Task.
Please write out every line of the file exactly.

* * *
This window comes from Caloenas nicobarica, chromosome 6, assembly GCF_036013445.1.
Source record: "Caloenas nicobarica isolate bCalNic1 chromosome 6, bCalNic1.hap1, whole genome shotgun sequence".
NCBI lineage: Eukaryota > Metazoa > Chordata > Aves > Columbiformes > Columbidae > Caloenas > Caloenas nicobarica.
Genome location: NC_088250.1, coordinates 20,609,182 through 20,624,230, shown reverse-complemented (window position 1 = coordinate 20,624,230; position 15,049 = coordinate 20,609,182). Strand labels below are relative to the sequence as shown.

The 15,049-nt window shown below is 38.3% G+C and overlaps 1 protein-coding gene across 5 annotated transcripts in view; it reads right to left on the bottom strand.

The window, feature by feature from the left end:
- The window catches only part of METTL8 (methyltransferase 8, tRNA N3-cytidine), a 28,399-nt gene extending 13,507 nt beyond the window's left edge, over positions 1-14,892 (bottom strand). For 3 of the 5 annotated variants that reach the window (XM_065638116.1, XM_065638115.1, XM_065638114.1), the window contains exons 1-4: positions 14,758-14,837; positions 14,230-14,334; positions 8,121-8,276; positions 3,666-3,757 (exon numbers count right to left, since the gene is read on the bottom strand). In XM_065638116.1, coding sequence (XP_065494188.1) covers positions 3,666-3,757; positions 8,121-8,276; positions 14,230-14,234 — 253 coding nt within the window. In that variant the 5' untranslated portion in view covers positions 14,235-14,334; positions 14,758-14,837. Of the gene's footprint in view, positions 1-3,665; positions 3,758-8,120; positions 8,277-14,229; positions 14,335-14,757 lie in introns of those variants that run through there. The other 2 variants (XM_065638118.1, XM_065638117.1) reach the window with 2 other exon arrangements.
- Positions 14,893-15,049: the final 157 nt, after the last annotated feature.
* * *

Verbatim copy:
This window comes from Caloenas nicobarica, chromosome 6, assembly GCF_036013445.1.
Source record: "Caloenas nicobarica isolate bCalNic1 chromosome 6, bCalNic1.hap1, whole genome shotgun sequence".
NCBI lineage: Eukaryota > Metazoa > Chordata > Aves > Columbiformes > Columbidae > Caloenas > Caloenas nicobarica.
Genome location: NC_088250.1, coordinates 20,609,182 through 20,624,230, shown reverse-complemented (window position 1 = coordinate 20,624,230; position 15,049 = coordinate 20,609,182). Strand labels below are relative to the sequence as shown.

The 15,049-nt window shown below is 38.3% G+C and overlaps 1 protein-coding gene across 5 annotated transcripts in view; it reads right to left on the bottom strand.

The window, feature by feature from the left end:
- The window catches only part of METTL8 (methyltransferase 8, tRNA N3-cytidine), a 28,399-nt gene extending 13,507 nt beyond the window's left edge, over positions 1-14,892 (bottom strand). For 3 of the 5 annotated variants that reach the window (XM_065638116.1, XM_065638115.1, XM_065638114.1), the window contains exons 1-4: positions 14,758-14,837; positions 14,230-14,334; positions 8,121-8,276; positions 3,666-3,757 (exon numbers count right to left, since the gene is read on the bottom strand). In XM_065638116.1, coding sequence (XP_065494188.1) covers positions 3,666-3,757; positions 8,121-8,276; positions 14,230-14,234 — 253 coding nt within the window. In that variant the 5' untranslated portion in view covers positions 14,235-14,334; positions 14,758-14,837. Of the gene's footprint in view, positions 1-3,665; positions 3,758-8,120; positions 8,277-14,229; positions 14,335-14,757 lie in introns of those variants that run through there. The other 2 variants (XM_065638118.1, XM_065638117.1) reach the window with 2 other exon arrangements.
- Positions 14,893-15,049: the final 157 nt, after the last annotated feature.